Wow! That’s impressive,” I said to my wife. We were at the annual fair in Del Mar, California watching a stage hypnotist. He had eighteen volunteers on stage and was making them do things they would not normally want to, nor could do. One of the volunteers was a young man named Bill. The hypnotist suggested that Bill had just returned from a trip to the planet Xenon. Would he tell the audience about his trip? Without hesitation, Bill started to describe his trip and the Xenonians that he met. He told the story as if he had actually been there. The hypnotist had to stop him or he would have gone on all night.

Most of us would find it hard to stand in front of 500 people and make up a story about something we knew nothing about. And, moreover, tell this made-up story as if we experienced it, when we knew it was fantasy. I don’t know Bill, but I would bet my house he could not have made up that story spontaneously and told it so vividly and fluidly if he was not hypnotized.

When you sit down at your desk or kitchen table to write, do you start writing immediately? Do you create a story or a scene and write it down in detail without hesitating and agonizing? If you do, then you never have “writer’s block.” Lucky you! But if you have occasions when nothing comes to mind and you can’t get started on the story, then you’ve had writer’s block.

Is there much difference between Bill’s experience and when you have writer’s block? The difference is huge. When you have writer’s block, you are limiting yourself by only using your conscious mind, and at that, only a tiny portion of it. Bill, on the other hand, used over 90 percent of his mind. He used his subconscious mind—his fertile, imaginative, creative mind.

Your conscious mind is critical, judgmental, and carping. That’s the part of you that interrupts your writing and says, “This stinks,” “I can’t write about that,” “I just can’t think of a thing to write today,” on and on.

Your mind also inhibits you with false beliefs. In your early, formative years, you were told thousands of times things like, “No, you can’t do that,” “No, don’t do that,” “No, that’s too hard,” “No, no ,no, don’t you ever learn?” These responses are suggestions (just as if they came from a hypnotist) that go into your subconscious mind. Thus, you are hypnotized to believe you are limited and, worse, you are unconscious of these negative beliefs.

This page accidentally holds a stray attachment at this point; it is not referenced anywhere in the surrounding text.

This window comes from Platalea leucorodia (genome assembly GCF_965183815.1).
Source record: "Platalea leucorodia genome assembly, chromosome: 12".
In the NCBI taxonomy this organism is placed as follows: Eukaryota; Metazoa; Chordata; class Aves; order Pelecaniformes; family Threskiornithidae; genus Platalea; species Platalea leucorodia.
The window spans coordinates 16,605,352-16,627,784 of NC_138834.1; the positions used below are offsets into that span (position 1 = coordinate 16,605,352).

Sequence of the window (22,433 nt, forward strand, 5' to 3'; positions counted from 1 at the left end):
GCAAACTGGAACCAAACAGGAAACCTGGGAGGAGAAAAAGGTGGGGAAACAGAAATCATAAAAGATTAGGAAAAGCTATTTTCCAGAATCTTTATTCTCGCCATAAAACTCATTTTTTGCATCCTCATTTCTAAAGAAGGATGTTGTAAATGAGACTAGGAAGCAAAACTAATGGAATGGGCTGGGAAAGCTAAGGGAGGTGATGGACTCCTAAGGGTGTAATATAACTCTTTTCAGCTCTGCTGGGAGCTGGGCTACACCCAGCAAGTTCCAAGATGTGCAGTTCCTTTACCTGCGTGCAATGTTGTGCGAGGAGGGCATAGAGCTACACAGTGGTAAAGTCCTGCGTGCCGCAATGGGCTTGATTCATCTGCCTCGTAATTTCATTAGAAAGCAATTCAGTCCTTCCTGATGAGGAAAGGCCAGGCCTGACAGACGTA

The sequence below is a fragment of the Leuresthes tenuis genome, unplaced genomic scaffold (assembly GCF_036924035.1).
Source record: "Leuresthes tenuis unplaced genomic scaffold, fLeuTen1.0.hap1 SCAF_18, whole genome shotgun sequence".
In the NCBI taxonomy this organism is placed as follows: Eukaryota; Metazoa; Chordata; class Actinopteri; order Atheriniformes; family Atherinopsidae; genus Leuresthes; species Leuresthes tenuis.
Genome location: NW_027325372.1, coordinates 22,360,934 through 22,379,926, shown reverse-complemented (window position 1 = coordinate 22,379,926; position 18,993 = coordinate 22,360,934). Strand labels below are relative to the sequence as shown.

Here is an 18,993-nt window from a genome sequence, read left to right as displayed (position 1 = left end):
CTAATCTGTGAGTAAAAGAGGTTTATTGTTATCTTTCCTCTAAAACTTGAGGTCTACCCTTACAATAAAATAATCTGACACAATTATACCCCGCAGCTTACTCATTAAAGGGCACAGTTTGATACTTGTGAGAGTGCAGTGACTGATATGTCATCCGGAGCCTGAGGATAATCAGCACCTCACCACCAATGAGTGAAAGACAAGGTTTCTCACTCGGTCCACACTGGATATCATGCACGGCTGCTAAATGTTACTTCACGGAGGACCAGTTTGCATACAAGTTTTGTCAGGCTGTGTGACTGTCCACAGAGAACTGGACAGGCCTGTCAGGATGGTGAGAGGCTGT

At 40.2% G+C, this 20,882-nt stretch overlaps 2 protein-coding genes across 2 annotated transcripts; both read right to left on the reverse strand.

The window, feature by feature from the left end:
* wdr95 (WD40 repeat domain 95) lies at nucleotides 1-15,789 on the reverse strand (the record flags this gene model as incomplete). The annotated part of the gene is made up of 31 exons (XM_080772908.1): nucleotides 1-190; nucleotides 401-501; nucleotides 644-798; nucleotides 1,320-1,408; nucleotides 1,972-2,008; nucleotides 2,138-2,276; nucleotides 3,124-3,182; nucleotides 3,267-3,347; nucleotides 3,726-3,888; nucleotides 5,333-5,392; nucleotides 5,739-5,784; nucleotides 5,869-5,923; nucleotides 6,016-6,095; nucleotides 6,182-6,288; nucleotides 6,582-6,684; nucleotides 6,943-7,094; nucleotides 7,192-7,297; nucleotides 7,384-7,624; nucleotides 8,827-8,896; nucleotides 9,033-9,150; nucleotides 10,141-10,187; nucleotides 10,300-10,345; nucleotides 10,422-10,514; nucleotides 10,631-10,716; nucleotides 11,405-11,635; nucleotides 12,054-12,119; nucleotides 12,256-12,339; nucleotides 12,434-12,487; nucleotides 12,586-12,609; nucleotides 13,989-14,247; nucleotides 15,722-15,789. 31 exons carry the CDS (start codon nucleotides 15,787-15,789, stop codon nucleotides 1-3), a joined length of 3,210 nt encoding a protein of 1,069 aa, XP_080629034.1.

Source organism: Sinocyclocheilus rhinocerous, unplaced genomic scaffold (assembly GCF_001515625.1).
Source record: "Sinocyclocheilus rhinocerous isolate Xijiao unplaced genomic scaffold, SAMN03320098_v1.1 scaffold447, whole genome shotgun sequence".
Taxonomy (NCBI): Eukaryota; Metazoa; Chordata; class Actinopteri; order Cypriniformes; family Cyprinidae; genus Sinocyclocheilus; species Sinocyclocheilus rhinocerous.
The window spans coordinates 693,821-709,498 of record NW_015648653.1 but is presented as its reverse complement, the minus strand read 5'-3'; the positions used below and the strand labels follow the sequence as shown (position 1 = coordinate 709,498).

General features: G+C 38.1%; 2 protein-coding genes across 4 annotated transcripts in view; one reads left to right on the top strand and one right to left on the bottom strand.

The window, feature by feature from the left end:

The epitome of a false belief is the story of Roger Banister. Runners, coaches, and trainers were hypnotized to believe running a mile under 4 minutes was not humanly possible. Race times asymptotically approached 4 minutes but no runner could break through this mental barrier. Not until Roger, who “knew” he could do it, did it. Within months other runners broke the barrier. Those runners could not break 4 minutes until someone showed them that their belief in limitation was false.

When your writing is blocked, do you “try” harder? Do you find that the harder you try, the more blocked you become? Trying harder is fighting against an absolute law of the mind. You can’t win.

So, how do you beat writer’s block? Instead of writing with your conscious mind, open up and tap into your subconscious mind. Your subconscious mind is the part of you that is imaginative and creative.

How do you tap into your subconscious mind? This may sound too easy, but it works. Just relax and talk to yourself. Affirm that you have the ability to write and that the story or poem is already written. Too simple? That’s Mother Nature’s way: the best way, is almost always the simplest way.

When relaxed, you slip into an altered state of mind. That’s the key to being creative—going into the alpha or, much better, the theta state. Dali, the abstract painter of weird landscapes, used to go into theta before starting a new canvas. That is how he got his visions of melting time and distorted figures, concepts foreign to the logical, linear-thinking conscious mind. It is simple to learn to go into these states. And it is invaluable if you want to be creative and write from the heart.

If you want more detail and more powerful methods of using your subconscious mind, get a copy of a book that many readers say is the best book written on the subject (Some of these reviews are posted on www.Amazon.com, andwww.thegeniewithin.net) The book is, The Genie Within: Your Subconscious Mind—How It Works and How to Use It, by Harry W Carpenter. Oh! That’s me. How shameless to brag about my book. I couldn’t help it. It came from my subconscious.